CalSTA, the state agency that oversees all state transportation departments including Caltrans, is committed to improving conditions for transit, biking, and walking, according to its Deputy Secretary for Environmental Policy and Housing, Kate White.
“Thirty percent of all trips in California are less than a mile,” said White, testifying at a legislative hearing yesterday in Sacramento. “We want to make bicycling or walking the default for those short trips.”
White gave her testimony at a joint hearing of the Senate Committee on Transportation and Housing and the Assembly Committee for Environmental Quality, which was set to discuss the relationships between transportation and greenhouse gas emissions. Representatives from state agencies addressed questions about what changes need to happen for the state to reach its greenhouse gas emission reduction goals.
CalSTA, according to White, recognizes the importance of clean vehicles and clean fuels. “However,” she said, “our focus at the transportation agency is on the infrastructure and behavioral side of the coin. And that means improving transit, walking, biking, and housing to reduce vehicles miles traveled.” She highlighted three strategies the agency is focusing on:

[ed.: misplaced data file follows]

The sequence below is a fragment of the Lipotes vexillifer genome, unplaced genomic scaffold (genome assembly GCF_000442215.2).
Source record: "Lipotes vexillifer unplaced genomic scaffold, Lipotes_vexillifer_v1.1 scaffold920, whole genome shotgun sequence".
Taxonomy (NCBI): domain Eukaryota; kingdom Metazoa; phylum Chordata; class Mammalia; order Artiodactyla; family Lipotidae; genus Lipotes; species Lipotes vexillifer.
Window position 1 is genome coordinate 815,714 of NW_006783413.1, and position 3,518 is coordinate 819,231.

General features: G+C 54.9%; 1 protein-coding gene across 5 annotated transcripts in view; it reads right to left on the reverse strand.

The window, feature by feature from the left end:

- High speed rail, which White called “the cornerstone of electrifying transportation in California.” California expects high speed rail to replace “dirty” air trips between the Bay Area and the L.A. region. The project also includes electrifying Caltrain, which will have the added benefit of doubling the capacity of the popular Bay Area rail service.
- Supporting local transit for trips between five and a hundred miles long. The state transit account this year, said White, was for $1 billion, and the state generally contributes several hundred million dollars every year for local and regional transit.
- Active transportation. The Active Transportation Program (ATP) is investing in projects to make safe, inviting walking and biking trips an alternative to driving, especially for trips that are less than a mile. “These represent over 30 percent of all trips, and many are unfortunately still made by automobile,” said White. “A mode shift to walking and biking not only reduces greenhouse gas emissions but has many co-benefits for health, and for healthier life styles for children and families,” she added.